I thought the idea of an aerial shot taken from one of our school’s drones sounded cool, but my visceral response was one of hesitancy. I tried to dissuade him because I thought that getting nearly 1,000 people (students and staff) outside at the same time would be too intrusive on teachers’ busy schedules. If I’m being completely honest, I probably also wanted to avoid undue criticism from anyone who was not super excited about the idea.
My perspective was skewed towards protecting the “routine” so we could keep moving forward. After all, what is best for kids is protecting the learning environment and their routine…right?!
Fortunately, the teacher who wanted to add this neat drone video perspective was pretty passionate about the idea. I quickly realized that a school’s 50th anniversary may actually be grounds for disrupting the routine. Long story short, we all met outside and it turned out to be some of the most amazing video footage I’ve ever seen. The best part is that our students are still raving about it.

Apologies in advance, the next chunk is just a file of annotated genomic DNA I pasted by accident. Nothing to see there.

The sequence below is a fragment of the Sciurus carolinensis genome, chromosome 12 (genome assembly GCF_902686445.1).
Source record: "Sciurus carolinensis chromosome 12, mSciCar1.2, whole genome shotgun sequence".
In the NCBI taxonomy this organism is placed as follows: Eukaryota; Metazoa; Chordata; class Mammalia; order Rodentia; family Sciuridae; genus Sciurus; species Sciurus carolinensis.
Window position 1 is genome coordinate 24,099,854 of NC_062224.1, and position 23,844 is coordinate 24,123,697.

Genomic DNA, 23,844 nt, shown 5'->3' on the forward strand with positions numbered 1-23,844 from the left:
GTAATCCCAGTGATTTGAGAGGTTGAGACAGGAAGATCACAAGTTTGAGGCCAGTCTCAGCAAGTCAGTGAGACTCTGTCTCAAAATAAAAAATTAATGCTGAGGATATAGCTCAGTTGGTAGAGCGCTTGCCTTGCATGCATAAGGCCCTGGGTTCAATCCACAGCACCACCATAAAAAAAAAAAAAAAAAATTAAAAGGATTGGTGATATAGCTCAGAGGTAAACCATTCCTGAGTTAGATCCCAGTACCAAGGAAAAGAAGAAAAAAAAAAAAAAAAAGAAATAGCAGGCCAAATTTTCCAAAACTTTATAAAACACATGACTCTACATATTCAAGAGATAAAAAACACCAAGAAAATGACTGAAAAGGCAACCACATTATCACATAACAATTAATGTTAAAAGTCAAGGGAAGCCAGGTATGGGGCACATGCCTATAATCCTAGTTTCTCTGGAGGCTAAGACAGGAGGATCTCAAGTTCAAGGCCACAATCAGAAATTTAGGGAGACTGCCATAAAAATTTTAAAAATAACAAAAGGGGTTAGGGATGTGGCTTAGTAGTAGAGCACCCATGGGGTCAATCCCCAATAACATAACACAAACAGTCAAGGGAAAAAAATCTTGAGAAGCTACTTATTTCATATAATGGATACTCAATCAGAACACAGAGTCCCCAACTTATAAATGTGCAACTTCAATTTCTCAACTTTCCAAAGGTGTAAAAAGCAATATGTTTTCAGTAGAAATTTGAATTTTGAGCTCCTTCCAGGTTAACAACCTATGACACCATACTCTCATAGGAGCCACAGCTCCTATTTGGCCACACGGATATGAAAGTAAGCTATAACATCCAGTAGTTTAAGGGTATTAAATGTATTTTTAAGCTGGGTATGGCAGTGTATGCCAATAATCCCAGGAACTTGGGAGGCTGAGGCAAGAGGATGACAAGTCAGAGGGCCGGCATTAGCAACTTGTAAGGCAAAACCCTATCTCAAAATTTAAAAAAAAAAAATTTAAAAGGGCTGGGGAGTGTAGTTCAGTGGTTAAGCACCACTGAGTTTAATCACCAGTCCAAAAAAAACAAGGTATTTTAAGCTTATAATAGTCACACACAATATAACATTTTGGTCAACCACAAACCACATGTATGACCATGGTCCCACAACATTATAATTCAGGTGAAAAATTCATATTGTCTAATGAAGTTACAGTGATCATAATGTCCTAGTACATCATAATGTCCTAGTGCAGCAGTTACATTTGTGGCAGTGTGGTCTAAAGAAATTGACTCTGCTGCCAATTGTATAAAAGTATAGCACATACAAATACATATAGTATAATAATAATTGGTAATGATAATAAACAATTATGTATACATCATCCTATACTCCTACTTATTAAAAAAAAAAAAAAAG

Image Credit: Twitter via @GWtechWPS
When I stare at the picture above it’s hard for me to distinguish their faces, but I do remember their reactions. They loved it. After watching the drone video they even started to think differently about things. I think we all did. This served as a reminder that there is an opportunity cost to what we say no to. Even if it is under the guise of “what’s best for kids.”
Most people do not wake up in the morning wanting to dash another person’s dreams…oftentimes we do it unknowingly. I pray that “What’s Best for Kids” is not where ideas go to die. I pray that I am not the person who kills them.